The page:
peanut butter

A few weeks ago a friend came to stay for the weekend. Normally I try to have a few things in that I know that my guests will like. But horror of horror when we toddled home after a night of gentle carousing, I only had half of the components for his favourite midnight snack – a Marmite and peanut butter sarnie.”

You’re a cook” he said challengingly. “Make some peanut butter. It can’t be that hard.”

While I wasn’t really in the mood for operating machinery that consisted of very sharp blades in my merry state, it turned out that making nut butter really is incredibly easy. In fact, it seems a little embarrassing posting a recipe. All you really need are peanuts and a good food processor or spice grinder. Of course there are a few things that you can add to your nut butter, so think of this as less of a recipe and more of a series of suggestions.

I have to say that the homemade version is infinitely superior in flavour to shop-bought peanut butter, and can be made in just a matter of minutes. It will store well in the fridge too.

500g raw peanuts
vegetable oil (optional)
2 tsp salt
1 tbsp runny honey (optional)


  1. Preheat the oven to 180C / Gas Mark 4.
  2. Lay the nuts out evenly on a lined baking tray.
  3. Heat in the oven for 10 minutes, shaking the tray after 5 minutes. After 10 minutes the nuts should be lightly toasted, although they may take longer. However, if it looks as if they are cooking more quickly, then take them out of the oven. You really don’t want burned nuts! Transfer to a plate and leave to cool.
  4. Place your nuts in a food processor and process in short bursts. 
  5. For the first 10 to 20 seconds or so, your nuts will just look like ordinary ground nuts. You need to persevere.
  6. After another 20 seconds or so, some of the natural oil within the nuts is released. The finely ground nuts will start to stick to the side of the food processor as well as clump together. You’ll need to switch off the processor and scrape down the sides.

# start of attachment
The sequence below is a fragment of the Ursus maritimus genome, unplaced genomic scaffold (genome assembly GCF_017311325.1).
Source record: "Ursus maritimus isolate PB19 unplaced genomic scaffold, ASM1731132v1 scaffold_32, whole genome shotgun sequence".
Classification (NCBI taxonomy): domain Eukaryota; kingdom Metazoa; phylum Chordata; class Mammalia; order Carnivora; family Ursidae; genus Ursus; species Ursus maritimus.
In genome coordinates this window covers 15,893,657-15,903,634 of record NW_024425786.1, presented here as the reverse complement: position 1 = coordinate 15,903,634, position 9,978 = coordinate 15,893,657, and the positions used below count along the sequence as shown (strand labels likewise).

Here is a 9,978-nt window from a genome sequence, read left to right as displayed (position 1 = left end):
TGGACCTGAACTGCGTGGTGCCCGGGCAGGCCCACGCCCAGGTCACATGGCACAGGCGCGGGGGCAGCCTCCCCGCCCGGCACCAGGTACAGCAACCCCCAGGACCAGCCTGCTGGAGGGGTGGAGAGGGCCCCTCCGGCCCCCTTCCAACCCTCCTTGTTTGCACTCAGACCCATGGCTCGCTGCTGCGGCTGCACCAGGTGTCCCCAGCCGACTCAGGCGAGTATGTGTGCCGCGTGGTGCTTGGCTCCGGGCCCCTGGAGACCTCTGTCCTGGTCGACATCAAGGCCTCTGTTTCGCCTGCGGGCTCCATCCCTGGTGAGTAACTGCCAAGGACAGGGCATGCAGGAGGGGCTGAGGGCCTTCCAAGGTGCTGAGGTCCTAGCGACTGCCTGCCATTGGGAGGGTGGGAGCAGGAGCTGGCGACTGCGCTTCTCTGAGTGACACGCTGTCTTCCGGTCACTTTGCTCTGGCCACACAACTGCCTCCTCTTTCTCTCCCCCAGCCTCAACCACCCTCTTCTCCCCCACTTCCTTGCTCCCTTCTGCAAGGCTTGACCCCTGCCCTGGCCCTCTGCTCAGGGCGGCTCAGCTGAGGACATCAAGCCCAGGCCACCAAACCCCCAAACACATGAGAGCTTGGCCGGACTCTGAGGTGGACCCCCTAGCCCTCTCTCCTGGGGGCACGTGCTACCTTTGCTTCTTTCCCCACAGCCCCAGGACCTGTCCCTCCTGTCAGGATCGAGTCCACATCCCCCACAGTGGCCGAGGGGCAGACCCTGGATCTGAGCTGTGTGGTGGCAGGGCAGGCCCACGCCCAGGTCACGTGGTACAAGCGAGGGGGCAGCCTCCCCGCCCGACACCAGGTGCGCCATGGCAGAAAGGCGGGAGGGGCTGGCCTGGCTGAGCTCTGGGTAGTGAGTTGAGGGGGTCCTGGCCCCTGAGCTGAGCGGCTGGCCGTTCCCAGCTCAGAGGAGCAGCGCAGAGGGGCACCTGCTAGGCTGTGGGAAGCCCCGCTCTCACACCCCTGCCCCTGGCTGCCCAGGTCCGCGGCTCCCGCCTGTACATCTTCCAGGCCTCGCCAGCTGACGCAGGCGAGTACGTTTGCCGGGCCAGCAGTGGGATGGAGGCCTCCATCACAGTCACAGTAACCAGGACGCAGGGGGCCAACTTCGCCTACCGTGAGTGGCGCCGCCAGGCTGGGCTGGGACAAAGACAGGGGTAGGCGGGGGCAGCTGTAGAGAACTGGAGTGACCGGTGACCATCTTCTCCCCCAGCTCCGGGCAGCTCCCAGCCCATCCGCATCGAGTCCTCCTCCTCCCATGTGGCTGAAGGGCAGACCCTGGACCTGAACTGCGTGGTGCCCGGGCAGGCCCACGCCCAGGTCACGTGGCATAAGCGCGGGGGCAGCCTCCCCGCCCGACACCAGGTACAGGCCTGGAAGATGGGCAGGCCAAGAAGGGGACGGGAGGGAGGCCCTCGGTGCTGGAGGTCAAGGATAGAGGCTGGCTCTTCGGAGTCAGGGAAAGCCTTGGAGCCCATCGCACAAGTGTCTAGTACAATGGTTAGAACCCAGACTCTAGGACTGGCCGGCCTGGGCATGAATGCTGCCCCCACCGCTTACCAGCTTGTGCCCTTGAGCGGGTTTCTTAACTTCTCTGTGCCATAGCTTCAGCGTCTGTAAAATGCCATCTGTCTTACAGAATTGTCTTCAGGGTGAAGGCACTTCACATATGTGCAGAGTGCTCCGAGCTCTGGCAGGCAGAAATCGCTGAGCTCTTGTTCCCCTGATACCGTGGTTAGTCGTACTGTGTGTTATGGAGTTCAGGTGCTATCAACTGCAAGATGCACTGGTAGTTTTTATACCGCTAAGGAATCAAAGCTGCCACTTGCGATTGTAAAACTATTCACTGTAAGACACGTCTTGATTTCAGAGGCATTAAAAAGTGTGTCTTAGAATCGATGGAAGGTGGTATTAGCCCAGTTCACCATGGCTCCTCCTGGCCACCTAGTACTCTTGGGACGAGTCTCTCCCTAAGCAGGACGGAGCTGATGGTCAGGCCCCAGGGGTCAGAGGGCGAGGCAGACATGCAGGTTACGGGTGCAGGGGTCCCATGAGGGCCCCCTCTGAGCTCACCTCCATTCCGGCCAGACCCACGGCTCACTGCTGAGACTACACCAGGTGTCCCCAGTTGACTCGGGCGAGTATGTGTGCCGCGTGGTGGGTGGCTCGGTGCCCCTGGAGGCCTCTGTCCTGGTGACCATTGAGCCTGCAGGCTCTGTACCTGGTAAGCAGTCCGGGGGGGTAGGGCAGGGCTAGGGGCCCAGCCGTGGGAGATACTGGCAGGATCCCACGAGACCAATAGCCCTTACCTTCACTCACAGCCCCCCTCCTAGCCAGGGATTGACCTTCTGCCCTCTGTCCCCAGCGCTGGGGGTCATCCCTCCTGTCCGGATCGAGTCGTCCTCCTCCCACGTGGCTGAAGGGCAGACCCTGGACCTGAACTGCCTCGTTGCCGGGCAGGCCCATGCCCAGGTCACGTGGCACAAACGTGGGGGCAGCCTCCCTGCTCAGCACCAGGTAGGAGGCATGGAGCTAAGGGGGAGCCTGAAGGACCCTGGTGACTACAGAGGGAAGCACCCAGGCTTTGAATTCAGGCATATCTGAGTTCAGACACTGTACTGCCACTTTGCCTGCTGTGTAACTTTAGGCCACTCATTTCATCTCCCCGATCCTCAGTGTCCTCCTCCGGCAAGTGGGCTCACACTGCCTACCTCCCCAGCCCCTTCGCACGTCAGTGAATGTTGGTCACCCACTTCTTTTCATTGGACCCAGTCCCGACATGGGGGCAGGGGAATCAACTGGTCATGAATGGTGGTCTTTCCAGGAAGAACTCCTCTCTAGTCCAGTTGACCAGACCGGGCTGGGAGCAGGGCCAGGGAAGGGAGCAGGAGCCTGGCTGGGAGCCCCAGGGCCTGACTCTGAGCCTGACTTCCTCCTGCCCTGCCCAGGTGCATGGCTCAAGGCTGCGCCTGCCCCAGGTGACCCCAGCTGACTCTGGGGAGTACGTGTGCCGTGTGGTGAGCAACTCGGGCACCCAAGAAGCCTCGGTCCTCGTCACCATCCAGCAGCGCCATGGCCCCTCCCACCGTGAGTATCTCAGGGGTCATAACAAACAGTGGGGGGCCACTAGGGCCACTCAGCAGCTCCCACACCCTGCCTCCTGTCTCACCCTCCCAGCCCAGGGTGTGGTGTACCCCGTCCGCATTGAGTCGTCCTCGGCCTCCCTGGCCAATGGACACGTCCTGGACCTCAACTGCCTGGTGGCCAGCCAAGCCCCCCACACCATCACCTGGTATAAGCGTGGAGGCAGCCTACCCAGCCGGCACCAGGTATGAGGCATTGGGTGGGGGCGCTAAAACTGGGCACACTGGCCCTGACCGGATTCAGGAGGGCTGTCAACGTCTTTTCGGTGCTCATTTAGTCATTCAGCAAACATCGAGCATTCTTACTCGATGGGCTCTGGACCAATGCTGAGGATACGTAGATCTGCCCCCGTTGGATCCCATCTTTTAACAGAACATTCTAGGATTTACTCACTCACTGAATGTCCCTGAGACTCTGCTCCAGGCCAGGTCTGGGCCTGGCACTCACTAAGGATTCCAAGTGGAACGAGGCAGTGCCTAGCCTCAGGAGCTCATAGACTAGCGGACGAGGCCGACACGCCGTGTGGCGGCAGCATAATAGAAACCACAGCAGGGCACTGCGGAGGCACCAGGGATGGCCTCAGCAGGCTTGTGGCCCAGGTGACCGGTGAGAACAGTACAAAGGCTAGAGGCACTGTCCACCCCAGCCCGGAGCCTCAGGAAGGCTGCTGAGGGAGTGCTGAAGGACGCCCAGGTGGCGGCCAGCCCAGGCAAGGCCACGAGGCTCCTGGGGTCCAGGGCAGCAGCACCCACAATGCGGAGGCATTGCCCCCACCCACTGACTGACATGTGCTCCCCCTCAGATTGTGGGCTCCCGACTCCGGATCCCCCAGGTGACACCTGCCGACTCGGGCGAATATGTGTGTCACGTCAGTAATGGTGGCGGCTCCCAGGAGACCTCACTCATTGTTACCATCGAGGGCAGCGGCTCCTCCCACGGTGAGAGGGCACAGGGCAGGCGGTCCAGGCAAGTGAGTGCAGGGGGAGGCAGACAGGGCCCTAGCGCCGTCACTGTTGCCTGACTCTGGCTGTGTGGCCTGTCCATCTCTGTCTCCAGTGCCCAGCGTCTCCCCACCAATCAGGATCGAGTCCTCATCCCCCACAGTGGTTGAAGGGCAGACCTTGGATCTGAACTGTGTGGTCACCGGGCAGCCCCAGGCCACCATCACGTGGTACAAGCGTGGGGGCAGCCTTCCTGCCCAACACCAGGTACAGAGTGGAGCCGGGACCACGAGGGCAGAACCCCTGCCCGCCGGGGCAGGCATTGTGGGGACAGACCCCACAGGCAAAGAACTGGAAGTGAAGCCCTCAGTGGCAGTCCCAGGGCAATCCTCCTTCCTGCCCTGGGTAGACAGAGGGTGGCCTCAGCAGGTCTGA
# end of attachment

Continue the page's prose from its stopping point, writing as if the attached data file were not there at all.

7. After 90 seconds you should get something that looked like a clump of nut paste. But you still need to keep on going.
  8. After 180 seconds (yup 2 and a half minutes) the mixture begins to look shiny, like peanut butter should. It was still very thick, so I added 4 teaspoons of safflower oil to loosen the mixture. It was now smooth and creamy.
  9. Since I had used raw peanuts, I added 2 teaspoons of salt as well as 1 tablespoon of runny honey to the mixture.
  10. The peanut butter will store well in an airtight container in the fridge for about 3 weeks to 1 month.


  • If you prefer a chunkier texture, then add another 100g of whole peanuts to smooth butter and give a quick whizz.
  • I sweetened my butter with honey, but you could use a little brown sugar or maple syrup.
  • I actually prefer almond or cashew nut butter to peanut butter. Many nuts and seeds can be ground into a paste, so it is worth experimenting.
  • Don’t bother removing the peanut skins, as they just add a little more colour to the finished butter.

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